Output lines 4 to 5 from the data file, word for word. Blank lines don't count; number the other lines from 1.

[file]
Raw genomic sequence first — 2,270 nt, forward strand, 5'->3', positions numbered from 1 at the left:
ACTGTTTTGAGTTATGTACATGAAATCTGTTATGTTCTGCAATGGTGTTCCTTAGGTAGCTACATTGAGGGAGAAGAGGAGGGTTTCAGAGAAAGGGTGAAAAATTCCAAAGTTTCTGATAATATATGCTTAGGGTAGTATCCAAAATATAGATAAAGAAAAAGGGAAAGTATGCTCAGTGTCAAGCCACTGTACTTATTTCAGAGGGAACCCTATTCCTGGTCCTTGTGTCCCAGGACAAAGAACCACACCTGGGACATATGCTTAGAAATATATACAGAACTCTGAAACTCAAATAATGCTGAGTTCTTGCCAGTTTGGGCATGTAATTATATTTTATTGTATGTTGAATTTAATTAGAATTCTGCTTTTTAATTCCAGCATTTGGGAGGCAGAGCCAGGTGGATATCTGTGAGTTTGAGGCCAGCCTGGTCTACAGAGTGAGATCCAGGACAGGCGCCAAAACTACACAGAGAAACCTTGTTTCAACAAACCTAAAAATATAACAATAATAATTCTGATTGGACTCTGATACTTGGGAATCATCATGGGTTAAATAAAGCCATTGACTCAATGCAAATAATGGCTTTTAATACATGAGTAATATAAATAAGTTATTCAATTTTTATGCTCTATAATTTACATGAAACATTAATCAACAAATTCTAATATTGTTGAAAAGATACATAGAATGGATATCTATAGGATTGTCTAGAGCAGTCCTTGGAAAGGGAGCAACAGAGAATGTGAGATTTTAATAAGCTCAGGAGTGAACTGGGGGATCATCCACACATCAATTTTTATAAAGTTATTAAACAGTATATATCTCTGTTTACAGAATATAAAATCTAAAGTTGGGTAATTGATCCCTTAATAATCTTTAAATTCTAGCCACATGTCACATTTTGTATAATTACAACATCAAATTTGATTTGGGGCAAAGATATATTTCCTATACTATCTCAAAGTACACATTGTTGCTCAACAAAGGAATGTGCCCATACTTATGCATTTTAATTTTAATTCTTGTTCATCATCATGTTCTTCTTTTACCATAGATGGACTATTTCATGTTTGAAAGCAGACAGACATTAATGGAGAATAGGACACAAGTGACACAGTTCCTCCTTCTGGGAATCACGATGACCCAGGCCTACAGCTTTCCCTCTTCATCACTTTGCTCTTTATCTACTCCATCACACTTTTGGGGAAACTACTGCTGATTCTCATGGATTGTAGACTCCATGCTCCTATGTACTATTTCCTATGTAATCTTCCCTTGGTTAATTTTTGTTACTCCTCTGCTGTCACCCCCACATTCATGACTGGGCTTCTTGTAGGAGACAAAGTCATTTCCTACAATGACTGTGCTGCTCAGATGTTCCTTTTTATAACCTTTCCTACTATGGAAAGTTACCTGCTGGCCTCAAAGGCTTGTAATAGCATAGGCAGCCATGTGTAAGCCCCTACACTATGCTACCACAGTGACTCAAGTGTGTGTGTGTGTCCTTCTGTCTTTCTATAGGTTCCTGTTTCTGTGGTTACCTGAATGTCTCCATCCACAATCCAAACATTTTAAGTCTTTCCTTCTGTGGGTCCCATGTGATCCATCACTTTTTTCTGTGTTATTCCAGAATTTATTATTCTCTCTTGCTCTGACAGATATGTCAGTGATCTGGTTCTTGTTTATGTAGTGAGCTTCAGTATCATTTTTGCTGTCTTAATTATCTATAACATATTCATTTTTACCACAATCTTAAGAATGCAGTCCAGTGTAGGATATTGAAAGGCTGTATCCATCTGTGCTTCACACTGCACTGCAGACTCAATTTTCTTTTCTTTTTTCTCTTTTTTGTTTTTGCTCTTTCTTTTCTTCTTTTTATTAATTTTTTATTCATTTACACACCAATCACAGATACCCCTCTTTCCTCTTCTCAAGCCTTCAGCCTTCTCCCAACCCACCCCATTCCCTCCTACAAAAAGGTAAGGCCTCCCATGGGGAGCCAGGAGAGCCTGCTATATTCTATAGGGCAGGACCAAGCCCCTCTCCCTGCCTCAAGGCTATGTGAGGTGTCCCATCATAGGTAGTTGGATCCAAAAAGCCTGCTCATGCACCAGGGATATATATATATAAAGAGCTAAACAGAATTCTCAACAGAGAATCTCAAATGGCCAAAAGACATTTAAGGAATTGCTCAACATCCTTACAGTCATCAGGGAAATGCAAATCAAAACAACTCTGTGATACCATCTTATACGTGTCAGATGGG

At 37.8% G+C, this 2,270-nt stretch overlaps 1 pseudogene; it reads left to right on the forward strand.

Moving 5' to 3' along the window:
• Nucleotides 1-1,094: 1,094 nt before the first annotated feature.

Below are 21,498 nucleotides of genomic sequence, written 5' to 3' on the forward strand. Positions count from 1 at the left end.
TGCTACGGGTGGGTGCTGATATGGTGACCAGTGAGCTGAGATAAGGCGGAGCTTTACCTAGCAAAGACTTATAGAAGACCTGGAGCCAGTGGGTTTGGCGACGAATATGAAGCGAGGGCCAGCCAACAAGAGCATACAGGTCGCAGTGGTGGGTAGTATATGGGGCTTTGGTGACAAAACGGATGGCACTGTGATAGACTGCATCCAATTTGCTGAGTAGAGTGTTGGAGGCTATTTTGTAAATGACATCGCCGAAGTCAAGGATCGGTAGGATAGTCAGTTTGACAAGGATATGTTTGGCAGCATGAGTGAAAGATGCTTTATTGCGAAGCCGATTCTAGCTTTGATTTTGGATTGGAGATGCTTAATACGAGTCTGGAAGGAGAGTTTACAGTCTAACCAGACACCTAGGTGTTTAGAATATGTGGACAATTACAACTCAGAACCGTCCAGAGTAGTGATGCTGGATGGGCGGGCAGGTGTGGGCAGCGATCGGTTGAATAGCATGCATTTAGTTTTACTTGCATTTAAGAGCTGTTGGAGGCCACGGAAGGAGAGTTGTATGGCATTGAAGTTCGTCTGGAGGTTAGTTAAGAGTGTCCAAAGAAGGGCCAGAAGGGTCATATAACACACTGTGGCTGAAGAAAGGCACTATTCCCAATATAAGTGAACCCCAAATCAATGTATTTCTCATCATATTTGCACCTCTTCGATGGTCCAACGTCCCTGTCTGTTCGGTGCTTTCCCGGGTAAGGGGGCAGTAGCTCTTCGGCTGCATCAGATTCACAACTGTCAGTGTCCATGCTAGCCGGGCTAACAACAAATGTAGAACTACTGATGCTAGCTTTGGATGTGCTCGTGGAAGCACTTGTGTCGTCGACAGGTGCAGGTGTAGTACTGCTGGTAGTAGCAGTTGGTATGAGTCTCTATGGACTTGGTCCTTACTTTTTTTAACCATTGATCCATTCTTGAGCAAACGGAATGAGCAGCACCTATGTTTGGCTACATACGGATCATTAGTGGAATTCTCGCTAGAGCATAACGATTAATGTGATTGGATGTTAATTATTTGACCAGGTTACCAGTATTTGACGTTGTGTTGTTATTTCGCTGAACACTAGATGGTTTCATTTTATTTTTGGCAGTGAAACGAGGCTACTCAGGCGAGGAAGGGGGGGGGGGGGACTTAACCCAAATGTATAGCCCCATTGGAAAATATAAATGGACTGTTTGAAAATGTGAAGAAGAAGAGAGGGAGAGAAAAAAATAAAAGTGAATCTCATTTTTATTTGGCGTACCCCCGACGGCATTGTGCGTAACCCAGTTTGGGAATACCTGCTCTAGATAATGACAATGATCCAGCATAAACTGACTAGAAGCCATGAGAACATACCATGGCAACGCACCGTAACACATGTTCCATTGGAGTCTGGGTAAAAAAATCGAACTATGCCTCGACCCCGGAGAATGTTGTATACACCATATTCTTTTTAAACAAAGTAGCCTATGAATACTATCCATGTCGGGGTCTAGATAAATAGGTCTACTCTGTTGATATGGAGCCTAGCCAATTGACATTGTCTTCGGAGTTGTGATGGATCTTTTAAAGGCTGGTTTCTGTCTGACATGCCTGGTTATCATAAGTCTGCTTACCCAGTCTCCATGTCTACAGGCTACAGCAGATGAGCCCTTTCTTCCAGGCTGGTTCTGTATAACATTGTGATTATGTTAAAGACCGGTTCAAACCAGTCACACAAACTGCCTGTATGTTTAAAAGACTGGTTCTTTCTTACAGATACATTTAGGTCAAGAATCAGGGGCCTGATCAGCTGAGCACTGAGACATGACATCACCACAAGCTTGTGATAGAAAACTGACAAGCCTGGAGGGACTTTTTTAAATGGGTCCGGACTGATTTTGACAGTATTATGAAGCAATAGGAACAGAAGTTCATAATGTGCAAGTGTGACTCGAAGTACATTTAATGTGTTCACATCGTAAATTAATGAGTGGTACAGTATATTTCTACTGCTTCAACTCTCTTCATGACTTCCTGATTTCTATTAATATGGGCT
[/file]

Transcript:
Moving 5' to 3' along the window:
• Nucleotides 1-1,094: 1,094 nt before the first annotated feature.